We saw solid Growth during August- What is interesting is the downward revision to the Food and Drinking Places number. It is not much of a revision, going from 55.540 billion to 55.373 billion. We also saw downward revisions for General Merchandise, Hobby, gasoline, and furniture sales. We saw upward revisions for Motor Vehicles, Electronics and Appliances, Building Material, Food and Beverage Stores, clothing, and non-store retail.

Sluggishness in Furniture Sector and Electronics and Appliance Sector


There are many components to a healthy economy. This column has published numerous articles on the jobs component of a successful economy. Housing is another important component of a healthy economy. If people are buying homes they are using other services and purchasing other products. A component of the housing market that does this are. the new home construction and new home sales sectors Another component is he Retail Sales Sector. We have seen sluggish and inconsistent Monthly and Annual Retail Trade Survey (MARTS) data all year. The questions that need to be addressed are: How are the retail sectors doing compared to last year and; How are they doing with regard to pre-recession levels of sales.

Same month sales were down during August. We saw sales drop for same month data  for Gasoline sales, Clothing sales, Electronics and appliances sales, and General Merchandise sales during August. July Retail sales were abysmal prior to the first revision of the data. We saw a decline from July 2015 to July 2016 for same months sales in six sectors. June was not much better when it was reported here that Three Sectors had not returned to June 2006 Levels.

We are not in a Retail Recession as of yet. The low levels of gasoline prices we have seen for this year and last year were supposed to be acting as a stimulus. The problem that we are seeing is that while gasoline prices are down, tax revenues are up. Shelter costs are up over last year. We have seen a slowing in overall spending this year. The rate of increase has been lower than prior years. The Great Recession was actually four recessions in one: A Housing Recession, a Jobs Recession, a Retail Recession, and a Gross Domestic Product Recession.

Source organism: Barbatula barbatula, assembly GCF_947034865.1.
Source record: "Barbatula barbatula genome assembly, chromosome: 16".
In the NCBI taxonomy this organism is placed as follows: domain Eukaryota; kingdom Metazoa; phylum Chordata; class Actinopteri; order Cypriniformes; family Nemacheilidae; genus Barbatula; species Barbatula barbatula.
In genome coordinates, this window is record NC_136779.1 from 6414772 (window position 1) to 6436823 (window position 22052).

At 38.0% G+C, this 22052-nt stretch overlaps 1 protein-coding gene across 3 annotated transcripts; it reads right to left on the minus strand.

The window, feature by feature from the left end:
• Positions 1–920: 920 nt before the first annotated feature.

We still are seeing slowing in spending in Gasoline and Electronics and Appliances. We are also seeing slowing in the hobby sector and General Merchandise Sector.

We saw fewer sales in Electronics and Appliance this September than we saw during September 2015, 2014. Gasoline sales have been decreasing every September since 2012.  The good news is that other than gasoline and furniture sales all of the sectors saw higher sales than prior to the recession.While we have seen savings of 900 million in gasoline sales this year over last September, we are spending billions more on automobiles and Building Material. This is good.


The growth in spending during July, August, and September is slower than 2010, 2011, 2012, 2013, and 2014. We  saw slower growth during July than we saw during 2015. We are seeing growth, so we are not in a retail recession. We are seeing spikes in Food and Beverage Store Sales, Food and Beverage Places sales.  We may be doing better than 2015, the question is how long will this last with the monthly fluctuations in hiring full-time employees and releasing part-time employees or hiring part-time employees and releasing full-time employees.


The Trend For Furniture Sales is with 2005, Not 2006 or 2007. There may be an uptick during December. Will we maintain our pace with 2005 or will we drop as we did during 2008?


The Trend for Electronic and Appliance Sales is a bit murky - Slower than 2006, 2007, and 2008.  If the data is examined closely, we truly are only doing better than the recession years. That is not good at all. Will we continue with the levels seen during 2012? Will we drop to 2005 levels?


The Retail market is an important driver for the economy. Furniture and Electronic/Appliances are need for new homes. New home sales have been sluggish. If we see a surge in these two sectors we could fully emerge from the Retail Recession.



Was the July Revision to the Health and Personal Care Number real or a Transposition? The July HPC number was revised from 29.297 billion to 27.295 billion dollars. Health care expenditures still increased 5.76% same month 2016 over July 2015. This is a huge revision. Other downward revisions hit Miscellaneous Retail sales and Non-store retail sales.

 Reclaiming Common Sense